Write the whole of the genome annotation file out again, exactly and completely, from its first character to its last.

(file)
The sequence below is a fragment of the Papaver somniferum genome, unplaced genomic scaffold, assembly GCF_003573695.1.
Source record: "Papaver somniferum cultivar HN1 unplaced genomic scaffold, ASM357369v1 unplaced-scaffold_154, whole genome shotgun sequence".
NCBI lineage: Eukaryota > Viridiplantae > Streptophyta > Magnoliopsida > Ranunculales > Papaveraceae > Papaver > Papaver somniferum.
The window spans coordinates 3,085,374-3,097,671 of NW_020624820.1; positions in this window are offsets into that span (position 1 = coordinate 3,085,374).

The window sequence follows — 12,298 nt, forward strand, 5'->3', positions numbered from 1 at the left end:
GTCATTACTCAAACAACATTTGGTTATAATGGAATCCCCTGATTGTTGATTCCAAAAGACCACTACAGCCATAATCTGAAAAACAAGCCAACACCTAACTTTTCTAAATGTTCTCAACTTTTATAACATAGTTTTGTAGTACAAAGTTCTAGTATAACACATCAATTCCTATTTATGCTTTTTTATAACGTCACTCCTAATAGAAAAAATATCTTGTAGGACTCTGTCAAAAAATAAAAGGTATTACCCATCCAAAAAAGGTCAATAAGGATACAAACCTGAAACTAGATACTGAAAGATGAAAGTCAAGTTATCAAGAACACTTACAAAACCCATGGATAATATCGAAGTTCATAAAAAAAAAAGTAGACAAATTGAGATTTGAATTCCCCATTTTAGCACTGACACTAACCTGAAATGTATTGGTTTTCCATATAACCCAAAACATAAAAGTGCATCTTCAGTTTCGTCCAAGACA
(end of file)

The sequence below is a fragment of the Papaver somniferum genome, unplaced genomic scaffold, assembly GCF_003573695.1.
Source record: "Papaver somniferum cultivar HN1 unplaced genomic scaffold, ASM357369v1 unplaced-scaffold_154, whole genome shotgun sequence".
NCBI lineage: Eukaryota > Viridiplantae > Streptophyta > Magnoliopsida > Ranunculales > Papaveraceae > Papaver > Papaver somniferum.
The window spans coordinates 3,085,374-3,097,671 of NW_020624820.1; positions in this window are offsets into that span (position 1 = coordinate 3,085,374).

The window sequence follows — 12,298 nt, forward strand, 5'->3', positions numbered from 1 at the left end:
GTCATTACTCAAACAACATTTGGTTATAATGGAATCCCCTGATTGTTGATTCCAAAAGACCACTACAGCCATAATCTGAAAAACAAGCCAACACCTAACTTTTCTAAATGTTCTCAACTTTTATAACATAGTTTTGTAGTACAAAGTTCTAGTATAACACATCAATTCCTATTTATGCTTTTTTATAACGTCACTCCTAATAGAAAAAATATCTTGTAGGACTCTGTCAAAAAATAAAAGGTATTACCCATCCAAAAAAGGTCAATAAGGATACAAACCTGAAACTAGATACTGAAAGATGAAAGTCAAGTTATCAAGAACACTTACAAAACCCATGGATAATATCGAAGTTCATAAAAAAAAAAGTAGACAAATTGAGATTTGAATTCCCCATTTTAGCACTGACACTAACCTGAAATGTATTGGTTTTCCATATAACCCAAAACATAAAAGTGCATCTTCAGTTTCGTCCAAGACA